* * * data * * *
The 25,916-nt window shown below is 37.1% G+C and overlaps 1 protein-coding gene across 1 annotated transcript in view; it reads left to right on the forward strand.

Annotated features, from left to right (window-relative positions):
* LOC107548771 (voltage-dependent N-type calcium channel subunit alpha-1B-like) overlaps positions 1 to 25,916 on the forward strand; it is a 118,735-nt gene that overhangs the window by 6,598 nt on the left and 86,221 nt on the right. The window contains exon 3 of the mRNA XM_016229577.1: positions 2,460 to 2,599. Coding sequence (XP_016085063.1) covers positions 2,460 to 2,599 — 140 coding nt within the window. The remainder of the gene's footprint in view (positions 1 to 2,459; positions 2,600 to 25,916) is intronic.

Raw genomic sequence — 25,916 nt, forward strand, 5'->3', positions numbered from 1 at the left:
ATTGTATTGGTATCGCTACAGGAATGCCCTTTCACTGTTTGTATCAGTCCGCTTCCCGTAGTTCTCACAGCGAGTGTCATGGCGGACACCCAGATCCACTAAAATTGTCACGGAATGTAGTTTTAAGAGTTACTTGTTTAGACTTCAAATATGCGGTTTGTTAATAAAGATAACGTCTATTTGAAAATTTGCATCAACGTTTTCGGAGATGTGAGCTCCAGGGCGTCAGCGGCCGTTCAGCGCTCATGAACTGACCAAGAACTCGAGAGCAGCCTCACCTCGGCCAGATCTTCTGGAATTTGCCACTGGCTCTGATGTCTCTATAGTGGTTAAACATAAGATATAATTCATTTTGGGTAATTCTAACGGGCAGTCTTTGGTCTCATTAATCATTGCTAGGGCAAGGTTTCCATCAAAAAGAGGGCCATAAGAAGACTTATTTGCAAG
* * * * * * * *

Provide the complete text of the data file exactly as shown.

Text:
The 25,916-nt window shown below is 37.1% G+C and overlaps 1 protein-coding gene across 1 annotated transcript in view; it reads left to right on the forward strand.

Annotated features, from left to right (window-relative positions):
* LOC107548771 (voltage-dependent N-type calcium channel subunit alpha-1B-like) overlaps positions 1 to 25,916 on the forward strand; it is a 118,735-nt gene that overhangs the window by 6,598 nt on the left and 86,221 nt on the right. The window contains exon 3 of the mRNA XM_016229577.1: positions 2,460 to 2,599. Coding sequence (XP_016085063.1) covers positions 2,460 to 2,599 — 140 coding nt within the window. The remainder of the gene's footprint in view (positions 1 to 2,459; positions 2,600 to 25,916) is intronic.

Raw genomic sequence — 25,916 nt, forward strand, 5'->3', positions numbered from 1 at the left:
ATTGTATTGGTATCGCTACAGGAATGCCCTTTCACTGTTTGTATCAGTCCGCTTCCCGTAGTTCTCACAGCGAGTGTCATGGCGGACACCCAGATCCACTAAAATTGTCACGGAATGTAGTTTTAAGAGTTACTTGTTTAGACTTCAAATATGCGGTTTGTTAATAAAGATAACGTCTATTTGAAAATTTGCATCAACGTTTTCGGAGATGTGAGCTCCAGGGCGTCAGCGGCCGTTCAGCGCTCATGAACTGACCAAGAACTCGAGAGCAGCCTCACCTCGGCCAGATCTTCTGGAATTTGCCACTGGCTCTGATGTCTCTATAGTGGTTAAACATAAGATATAATTCATTTTGGGTAATTCTAACGGGCAGTCTTTGGTCTCATTAATCATTGCTAGGGCAAGGTTTCCATCAAAAAGAGGGCCATAAGAAGACTTATTTGCAAG